posted by Jason Kottke   May 07, 2018

Kanye West has a new solo album coming out soon (as well as a collaborative album with Kid Cudi) and so has been out in the world saying things, things like expressing his admiration for Donald Trump and suggesting that slavery was a choice. In a piece at The Atlantic, Ta-Nehisi Coates, an admitted fan of his music, writes that West’s search for white freedom — “freedom without consequence, freedom without criticism, freedom to be proud and ignorant” — is troubling.

Nothing is new here. The tragedy is so old, but even within it there are actors — some who’ve chosen resistance, and some, like West, who, however blithely, have chosen collaboration.

West might plead ignorance — “I don’t have all the answers that a celebrity is supposed to have,” he told Charlamagne [Tha God]. But no citizen claiming such a large portion of the public square as West can be granted reprieve. The planks of Trumpism are clear — the better banning of Muslims, the improved scapegoating of Latinos, the endorsement of racist conspiracy, the denialism of science, the cheering of economic charlatans, the urging on of barbarian cops and barbarian bosses, the cheering of torture, and the condemnation of whole countries. The pain of these policies is not equally distributed. Indeed the rule of Donald Trump is predicated on the infliction of maximum misery of West’s most ardent parishioners, the portions of America, the muck, that made the god Kanye possible.

Coates suggests that Kanye, also like Trump, has been telling us who he is all along:

Everything is darker now and one is forced to conclude that an ethos of “light-skinned girls and some Kelly Rowlands,” of “mutts” and “thirty white bitches,” deserved more scrutiny, that the embrace of a slaveholder’s flag warranted more inquiry, that a blustering illiteracy should have given pause, that the telethon was not wholly born of keen insight, and the bumrushing of Taylor Swift was not solely righteous anger, but was something more spastic and troubling, evidence of an emerging theme — a paucity of wisdom, and more, a paucity of loved ones powerful enough to perform the most essential function of love itself, protecting the beloved from destruction.

This Is America

posted by Jason Kottke   May 07, 2018

Over the weekend, Childish Gambino (aka Donald Glover) released a video for his new song, This is America. If you watch it — and you should if you haven’t, even though it isn’t the most Monday morning thing in the world — please know there’s some upsetting scenes…which is the whole point. There’s a lot going on in the video (here’s one thread by LK that explains some of the imagery), but the aspect that jumped out to me is white America’s exuberant acceptance (and co-option) of African American culture and entertainment — hip hop, rap, NBA, movies, TV (like Glover’s own Atlanta), social media memetics — while turning a blind eye to racial injustice and violence inflicted upon black America. As Jon Spence succinctly noted on Twitter:

The fact that Childish Gambino’s “This is America” tackles police brutality, gun violence, media misdirection, and the use of African Americans as a brand shield, all while dancing in Jim Crow-style caricature, shows a transcendence of mere performance and demands attention.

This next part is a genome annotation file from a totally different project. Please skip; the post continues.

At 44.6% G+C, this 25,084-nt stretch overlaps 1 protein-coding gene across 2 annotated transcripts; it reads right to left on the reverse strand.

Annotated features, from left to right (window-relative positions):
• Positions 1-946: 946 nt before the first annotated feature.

Update: Nereyda wrote a short thread about why they didn’t like the video.

As someone very into Diasporic dance, which literally saved my life, Glover’s video misses its mark completely for me. Graphic images of mass Black murder layered over by Black dance as a minstrel distraction? That’s what y’all are getting from this? Issa no for me dawg.

(via @tsell89/status/993609185223938048)

Update: From Spencer Kornhaber’s take on This is America (italics mine):

The defining of a nation is the essential task of politics, and Glover’s definition has now been made clear. America is a place where black people are chased and gunned down, and it is a place where black people dance and sing to distract — themselves, maybe, but also the country at large — from that carnage. America is a room in which violence and celebration happen together, and the question of which one draws the eye is one of framing, and of what the viewer wants to see.

Philip Glass: “I expected to have a day job for the rest of my life”

posted by Jason Kottke   Apr 24, 2018

I enjoyed reading Lolade Fadulu’s interview with Philip Glass about the composer’s early life and how he made a living in NYC before being able to fully support himself with his music (which didn’t happen until he was in his early 40s). As a boy, his mother made sure he got a musical education and his job at his father’s record store exposed him to the idea that people paid money for art:

To this day, among my earliest memories was someone would give my father $5 and he’d hand them a record. So the exchange of money for art, I thought that was normal. I thought that’s what everybody did. I never thought there was anything wrong about making money.

As an adult, Glass worked odd jobs (plumber, mover, cab driver) to have the independence to work on his music:

I had an ensemble at the time. I would go out and play for three weeks. We would come back from the tour, and we usually had lost money so I had to make money immediately. I put an ad in the paper. My cousin and I ran the company, and I moved furniture for about three or four or five weeks. Then I went on tour again. Again, we lost money.

That went on for years. I thought it was going to go on for the rest of my life, actually. It never occurred to me that I would be able to make a living, really, from writing music. That happened kind of by accident.

I was interested in jobs that were part-time, where I had a lot of independence, where I could work when I wanted to. I wasn’t interested in working in an office where everything would be very regimented.